Soderbergh says he also looks forward to test-driving a wide-release business model uncompromised by interference from the major studios. “With Logan Lucky, I feel like the planets have kind of lined up for me to put out a movie in the way I’ve always fantasised I could”.

The Glass Castle

Chronicling the adventures of an eccentric, resilient and tight-knit family, The Glass Castle is a remarkable story of unconditional love. Oscar winner Brie Larson brings Jeannette Walls’s best-selling memoir to life as a young woman who, influenced by the joyfully wild nature of her deeply dysfunctional father (Woody Harrelson), found the fiery determination to carve out a successful life on her own terms. Written and directed by Destin Daniel Cretton, the film is based on Jeannette Walls’ 2005 memoir of the same name. With Brie Larson, Woody Harrelson and Naomi Watts.

Cretton notes that he did not attempt to create a perfect facsimile of the Walls’s lives or of her book, but rather present their story as a mirror of American family life.

“This is storytelling, not the documentary truth, but hopefully, by adding new dimensions to Jeannette’s story, we are creating something fresh that can be enjoyed and embraced by a whole new group of people. Jeannette’s book touched so many people, and we definitely wanted to make The Glass Castle for everyone who loves the book, but we also wanted to make this movie for the Walls family. In a sense, we set out to create a moving picture photo album of their memories. I hope it’s an honest portrait, a moving portrait and ultimately a portrait of how complicated, yet simple and powerful, love is,” says Cretton.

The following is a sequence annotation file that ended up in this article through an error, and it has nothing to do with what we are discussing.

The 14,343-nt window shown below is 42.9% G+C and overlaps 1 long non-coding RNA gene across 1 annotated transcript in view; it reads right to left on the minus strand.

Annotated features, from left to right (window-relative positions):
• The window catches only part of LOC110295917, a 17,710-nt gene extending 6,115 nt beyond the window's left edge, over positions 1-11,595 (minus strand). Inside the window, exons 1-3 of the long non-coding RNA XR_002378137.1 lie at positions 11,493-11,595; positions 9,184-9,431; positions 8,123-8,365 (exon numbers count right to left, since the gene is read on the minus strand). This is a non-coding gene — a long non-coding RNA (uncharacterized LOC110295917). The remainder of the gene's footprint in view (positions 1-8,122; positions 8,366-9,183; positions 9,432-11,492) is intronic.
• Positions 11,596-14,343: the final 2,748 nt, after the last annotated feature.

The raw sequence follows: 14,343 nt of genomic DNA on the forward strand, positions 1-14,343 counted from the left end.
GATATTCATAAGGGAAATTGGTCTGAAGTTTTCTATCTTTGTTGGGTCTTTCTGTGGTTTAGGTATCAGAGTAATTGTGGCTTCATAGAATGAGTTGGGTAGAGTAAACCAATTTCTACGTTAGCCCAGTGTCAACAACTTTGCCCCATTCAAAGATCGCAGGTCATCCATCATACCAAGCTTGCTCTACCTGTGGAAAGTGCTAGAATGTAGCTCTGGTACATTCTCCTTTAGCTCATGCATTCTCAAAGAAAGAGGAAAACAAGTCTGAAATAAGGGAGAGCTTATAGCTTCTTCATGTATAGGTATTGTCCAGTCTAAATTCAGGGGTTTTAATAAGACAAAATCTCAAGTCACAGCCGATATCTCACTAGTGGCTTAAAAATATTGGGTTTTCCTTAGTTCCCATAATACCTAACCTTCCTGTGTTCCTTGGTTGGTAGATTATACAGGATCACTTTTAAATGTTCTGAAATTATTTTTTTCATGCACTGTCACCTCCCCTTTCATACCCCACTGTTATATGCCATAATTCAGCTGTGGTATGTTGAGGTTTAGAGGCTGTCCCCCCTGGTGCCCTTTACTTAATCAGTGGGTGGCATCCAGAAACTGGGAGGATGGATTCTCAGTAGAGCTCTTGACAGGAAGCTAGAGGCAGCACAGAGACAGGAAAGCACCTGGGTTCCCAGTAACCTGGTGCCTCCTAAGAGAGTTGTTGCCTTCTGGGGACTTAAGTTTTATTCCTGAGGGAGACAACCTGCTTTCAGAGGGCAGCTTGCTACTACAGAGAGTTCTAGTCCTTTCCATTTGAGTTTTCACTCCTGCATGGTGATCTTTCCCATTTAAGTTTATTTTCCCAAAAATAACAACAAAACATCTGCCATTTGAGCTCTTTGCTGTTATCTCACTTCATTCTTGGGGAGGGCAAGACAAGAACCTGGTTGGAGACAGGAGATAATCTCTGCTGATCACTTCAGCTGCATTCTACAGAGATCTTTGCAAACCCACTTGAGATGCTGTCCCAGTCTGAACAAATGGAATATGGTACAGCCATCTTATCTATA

In 9/11 a group of five people find themselves trapped in an elevator in the World Trade Center’s North Tower on 9/11. They work together, never giving up hope, to try to escape before the unthinkable happens.

Directed by Martin Guigui from a script he co-wrote with Steven Golebiowski. Starring Charlie Sheen, Whoopi Goldberg, Luis Guzman, Wood Harris and Olga Fonda.

The Poster Boys

In this Indian Hindi comedy, the world turns upside down for three men, Vinay Sharma (Bobby Deol), Arjun Singh (Shreyas Talpade) and Jaagavar Chaudhary (Sunny Deol), when they find their pictures on a poster promoting ‘nasbandi’ vasectomy. And then, starts their journey of getting humiliated by their families and society; rebelling against the system which landed them in this confusing mess in the first place.

The film is co-produced and directed by Shreyas Talpade making his directorial debut. The film is an official remake of the 2014 Marathi hit Poshter Boyz which Shreyas had produced and acted in. It is inspired by a real-life incident about three porters who found their pictures on a vasectomy poster.

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About Daniel Dercksen

Daniel Dercksen has been a contributor for Lifestyle since 2012. As the driving force behind the successful independent training initiative The Writing Studio and a published film and theatre journalist of 40 years, teaching workshops in creative writing, playwriting and screenwriting throughout South Africa and internationally the past 22 years. Visit